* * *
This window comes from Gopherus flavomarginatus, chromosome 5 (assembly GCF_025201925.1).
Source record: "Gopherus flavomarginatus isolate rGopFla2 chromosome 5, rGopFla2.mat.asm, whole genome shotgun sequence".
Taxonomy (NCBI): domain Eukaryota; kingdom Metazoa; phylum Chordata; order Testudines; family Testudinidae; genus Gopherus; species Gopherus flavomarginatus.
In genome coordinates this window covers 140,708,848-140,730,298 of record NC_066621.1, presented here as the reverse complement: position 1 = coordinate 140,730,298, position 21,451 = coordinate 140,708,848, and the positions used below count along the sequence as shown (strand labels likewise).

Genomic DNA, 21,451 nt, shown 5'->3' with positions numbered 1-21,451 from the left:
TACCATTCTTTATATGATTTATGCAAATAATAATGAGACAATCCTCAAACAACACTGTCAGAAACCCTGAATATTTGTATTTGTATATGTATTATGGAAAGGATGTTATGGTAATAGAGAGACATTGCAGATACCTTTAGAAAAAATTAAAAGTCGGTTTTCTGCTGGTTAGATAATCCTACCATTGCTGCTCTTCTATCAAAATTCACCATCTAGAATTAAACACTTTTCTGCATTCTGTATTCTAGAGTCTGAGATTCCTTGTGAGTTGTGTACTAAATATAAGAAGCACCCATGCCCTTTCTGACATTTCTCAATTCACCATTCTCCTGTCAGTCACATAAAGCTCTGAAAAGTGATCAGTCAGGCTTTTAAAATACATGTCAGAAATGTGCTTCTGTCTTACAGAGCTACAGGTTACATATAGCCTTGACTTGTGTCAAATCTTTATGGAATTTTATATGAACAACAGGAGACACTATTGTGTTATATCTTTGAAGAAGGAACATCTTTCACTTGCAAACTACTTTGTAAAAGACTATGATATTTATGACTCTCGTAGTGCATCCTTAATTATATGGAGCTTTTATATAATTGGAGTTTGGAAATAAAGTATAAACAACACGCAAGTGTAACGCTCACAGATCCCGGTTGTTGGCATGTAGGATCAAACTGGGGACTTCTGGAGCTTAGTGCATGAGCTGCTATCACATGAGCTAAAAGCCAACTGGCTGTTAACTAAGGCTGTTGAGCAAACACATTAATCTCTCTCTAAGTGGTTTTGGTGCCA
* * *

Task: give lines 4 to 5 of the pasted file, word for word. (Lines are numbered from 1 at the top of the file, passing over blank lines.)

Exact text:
In genome coordinates this window covers 140,708,848-140,730,298 of record NC_066621.1, presented here as the reverse complement: position 1 = coordinate 140,730,298, position 21,451 = coordinate 140,708,848, and the positions used below count along the sequence as shown (strand labels likewise).

Genomic DNA, 21,451 nt, shown 5'->3' with positions numbered 1-21,451 from the left: